Statoil ASA has awarded a drilling contract valued at $655 million, including mobilization costs, to Noble Corp. for a newbuild ultra-high specification jackup.
The rig, an enhanced version of Statoil's Cat J specifications, will begin a four-year drilling contract in the third quarter of 2016 for Statoil at the Mariner project in the UK North Sea. Statoil is operator of Mariner, located on the East Shetland Platform approximately 150 miles east of the Shetland Isles.
The newbuild jackup will be based on the Gusto MSC CJ-70-150 design, and uniquely suited to operate over a very large platform or in a subsea configuration in the Norwegian sector. It will be capable of operating in up to 492 feet (150 meters) of water in harsh environments, with total drilling depth capacity of 33,000 feet (10,000 meters). The rig also will be capable of deploying either a surface or subsea blowout preventer when drilling wells in these challenging environments.
"We believe that the fundamentals of the high-specification jackup market segment will continue to be strong in the decade ahead," said Noble President and Chief Executive Officer David W. Williams in a statement Tuesday. "This unit is designed to meet some of the industry's most stringent operating requirements and supports Noble's ongoing commitment to increasing the technological and operational capabilities of our fleet."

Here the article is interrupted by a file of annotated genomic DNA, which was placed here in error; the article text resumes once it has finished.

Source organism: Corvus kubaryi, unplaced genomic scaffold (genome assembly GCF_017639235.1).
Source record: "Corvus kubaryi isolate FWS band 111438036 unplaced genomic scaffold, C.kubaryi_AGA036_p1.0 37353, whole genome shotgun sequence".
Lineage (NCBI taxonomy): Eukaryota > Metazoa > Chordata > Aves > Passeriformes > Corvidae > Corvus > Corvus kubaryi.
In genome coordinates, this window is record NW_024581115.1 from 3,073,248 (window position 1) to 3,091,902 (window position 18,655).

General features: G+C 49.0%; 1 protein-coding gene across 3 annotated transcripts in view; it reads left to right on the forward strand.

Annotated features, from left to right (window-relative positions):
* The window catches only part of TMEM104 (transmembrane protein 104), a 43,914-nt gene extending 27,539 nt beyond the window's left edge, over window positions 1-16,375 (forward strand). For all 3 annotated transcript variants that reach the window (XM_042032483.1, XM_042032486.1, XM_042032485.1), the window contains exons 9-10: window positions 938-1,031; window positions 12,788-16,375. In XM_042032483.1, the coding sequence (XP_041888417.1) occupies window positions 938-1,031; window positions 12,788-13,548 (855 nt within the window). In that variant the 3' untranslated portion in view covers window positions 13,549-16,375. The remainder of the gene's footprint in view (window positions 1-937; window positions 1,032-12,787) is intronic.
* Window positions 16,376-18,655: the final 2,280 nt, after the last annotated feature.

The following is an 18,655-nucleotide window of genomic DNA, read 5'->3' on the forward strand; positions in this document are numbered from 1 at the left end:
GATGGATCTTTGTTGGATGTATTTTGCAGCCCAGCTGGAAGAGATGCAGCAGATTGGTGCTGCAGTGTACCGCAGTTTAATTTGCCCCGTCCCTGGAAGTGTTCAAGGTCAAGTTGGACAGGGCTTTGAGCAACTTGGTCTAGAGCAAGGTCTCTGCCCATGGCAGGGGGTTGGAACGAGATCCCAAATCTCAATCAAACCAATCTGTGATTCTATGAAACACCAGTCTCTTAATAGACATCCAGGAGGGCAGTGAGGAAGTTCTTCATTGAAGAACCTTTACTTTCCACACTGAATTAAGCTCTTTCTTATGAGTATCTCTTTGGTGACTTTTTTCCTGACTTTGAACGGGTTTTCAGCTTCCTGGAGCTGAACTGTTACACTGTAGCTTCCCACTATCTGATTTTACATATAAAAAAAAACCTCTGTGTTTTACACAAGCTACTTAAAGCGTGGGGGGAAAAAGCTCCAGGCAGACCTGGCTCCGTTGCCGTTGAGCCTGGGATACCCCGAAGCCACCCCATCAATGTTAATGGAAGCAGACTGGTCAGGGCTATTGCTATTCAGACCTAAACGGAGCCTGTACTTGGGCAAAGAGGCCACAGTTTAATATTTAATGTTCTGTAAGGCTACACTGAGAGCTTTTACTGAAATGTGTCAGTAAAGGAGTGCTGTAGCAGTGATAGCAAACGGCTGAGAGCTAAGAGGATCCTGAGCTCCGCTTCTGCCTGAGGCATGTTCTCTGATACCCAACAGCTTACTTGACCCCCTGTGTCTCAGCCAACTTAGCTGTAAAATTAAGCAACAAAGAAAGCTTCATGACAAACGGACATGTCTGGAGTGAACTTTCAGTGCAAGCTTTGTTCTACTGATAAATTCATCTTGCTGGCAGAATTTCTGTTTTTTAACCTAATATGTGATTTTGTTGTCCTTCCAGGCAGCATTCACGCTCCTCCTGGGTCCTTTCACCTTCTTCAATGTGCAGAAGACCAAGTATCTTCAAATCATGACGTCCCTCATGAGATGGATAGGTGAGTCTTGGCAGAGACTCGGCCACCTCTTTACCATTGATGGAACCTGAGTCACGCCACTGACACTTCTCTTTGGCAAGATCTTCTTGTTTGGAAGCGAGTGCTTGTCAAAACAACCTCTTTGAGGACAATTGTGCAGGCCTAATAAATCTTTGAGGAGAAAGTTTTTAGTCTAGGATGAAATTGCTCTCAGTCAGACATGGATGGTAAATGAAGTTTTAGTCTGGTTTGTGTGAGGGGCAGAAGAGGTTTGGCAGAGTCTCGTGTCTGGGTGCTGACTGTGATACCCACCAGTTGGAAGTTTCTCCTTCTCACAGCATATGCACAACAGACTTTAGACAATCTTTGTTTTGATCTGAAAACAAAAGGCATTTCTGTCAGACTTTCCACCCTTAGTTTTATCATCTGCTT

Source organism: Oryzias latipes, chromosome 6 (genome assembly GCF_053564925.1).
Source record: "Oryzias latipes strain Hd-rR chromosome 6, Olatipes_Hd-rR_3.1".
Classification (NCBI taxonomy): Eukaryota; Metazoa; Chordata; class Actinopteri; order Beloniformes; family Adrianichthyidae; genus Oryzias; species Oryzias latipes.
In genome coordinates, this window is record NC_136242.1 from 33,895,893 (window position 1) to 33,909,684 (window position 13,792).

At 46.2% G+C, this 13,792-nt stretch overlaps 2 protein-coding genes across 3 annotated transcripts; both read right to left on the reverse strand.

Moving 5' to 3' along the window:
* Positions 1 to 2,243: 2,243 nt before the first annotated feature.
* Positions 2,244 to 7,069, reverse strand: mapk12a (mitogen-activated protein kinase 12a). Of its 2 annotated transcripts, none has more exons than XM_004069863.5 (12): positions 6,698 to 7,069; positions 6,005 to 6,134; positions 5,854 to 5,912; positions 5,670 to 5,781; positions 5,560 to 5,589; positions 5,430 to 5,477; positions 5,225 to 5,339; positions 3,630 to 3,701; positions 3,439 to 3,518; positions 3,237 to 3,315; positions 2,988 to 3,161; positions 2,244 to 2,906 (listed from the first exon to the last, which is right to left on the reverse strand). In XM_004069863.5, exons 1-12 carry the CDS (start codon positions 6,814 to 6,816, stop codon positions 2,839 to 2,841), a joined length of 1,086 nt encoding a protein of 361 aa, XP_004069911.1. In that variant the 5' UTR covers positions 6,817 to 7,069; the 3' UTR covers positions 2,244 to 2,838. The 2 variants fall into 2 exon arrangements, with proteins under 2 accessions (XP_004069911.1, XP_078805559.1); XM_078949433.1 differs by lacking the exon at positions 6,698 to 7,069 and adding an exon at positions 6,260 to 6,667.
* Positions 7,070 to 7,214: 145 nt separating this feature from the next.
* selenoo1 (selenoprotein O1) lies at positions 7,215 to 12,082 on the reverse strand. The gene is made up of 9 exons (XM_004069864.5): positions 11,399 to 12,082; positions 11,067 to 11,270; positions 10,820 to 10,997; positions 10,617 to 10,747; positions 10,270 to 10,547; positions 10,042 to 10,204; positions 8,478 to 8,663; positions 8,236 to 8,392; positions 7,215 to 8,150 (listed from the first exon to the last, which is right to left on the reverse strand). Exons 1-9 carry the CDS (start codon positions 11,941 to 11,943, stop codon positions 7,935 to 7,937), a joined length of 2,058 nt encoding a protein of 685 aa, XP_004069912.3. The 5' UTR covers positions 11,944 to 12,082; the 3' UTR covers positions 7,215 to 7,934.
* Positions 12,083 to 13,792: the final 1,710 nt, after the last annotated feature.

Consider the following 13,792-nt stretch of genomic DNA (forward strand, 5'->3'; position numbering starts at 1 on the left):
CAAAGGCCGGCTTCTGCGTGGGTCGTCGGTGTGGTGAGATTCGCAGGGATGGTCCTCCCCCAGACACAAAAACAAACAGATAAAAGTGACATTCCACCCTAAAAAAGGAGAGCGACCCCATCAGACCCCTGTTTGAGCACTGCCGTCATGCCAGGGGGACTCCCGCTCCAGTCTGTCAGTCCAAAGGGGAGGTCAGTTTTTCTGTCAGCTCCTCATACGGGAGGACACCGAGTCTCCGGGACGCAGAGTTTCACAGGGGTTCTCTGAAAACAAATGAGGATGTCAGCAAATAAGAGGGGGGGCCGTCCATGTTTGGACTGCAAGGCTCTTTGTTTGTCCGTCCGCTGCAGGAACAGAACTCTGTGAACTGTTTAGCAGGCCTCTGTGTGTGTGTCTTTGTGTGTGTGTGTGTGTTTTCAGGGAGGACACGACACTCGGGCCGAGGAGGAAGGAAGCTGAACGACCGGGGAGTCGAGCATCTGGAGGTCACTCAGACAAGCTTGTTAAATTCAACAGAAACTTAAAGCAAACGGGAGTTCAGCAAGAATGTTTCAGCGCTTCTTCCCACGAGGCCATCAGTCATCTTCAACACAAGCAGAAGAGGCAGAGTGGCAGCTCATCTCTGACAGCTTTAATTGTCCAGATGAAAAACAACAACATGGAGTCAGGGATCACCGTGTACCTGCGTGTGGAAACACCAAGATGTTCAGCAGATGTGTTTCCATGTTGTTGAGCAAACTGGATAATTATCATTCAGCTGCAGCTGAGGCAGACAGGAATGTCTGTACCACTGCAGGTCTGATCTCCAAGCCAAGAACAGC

Zug, Switzerland-based Noble is negotiating a contract for the new jackup, which will have construction and delivery costs of approximately $690 million, including project management, spares and start-up costs, but excluding capitalized interest.
The deal will position Noble strategically with a key North Sea operator, and continues to recent trend among offshore drillers opting to build jackups versus additional ultra-deepwater floaters, according to a May 14 analyst note from Tudor Pickering and Holt.
Noble has eight jackups currently operating in the North Sea, and is expected to deploy several of its JU-3000N newbuilds to the region, but has no rigs currently working for Statoil, according to a May 14 GHS Research analyst note. GHS also sees opportunity for second newbuild in the future. However, the economics of the deal aren't attractive when the build cost and cash flows are combined versus the recent newbuild drillship and jackup awards obtained by Noble.
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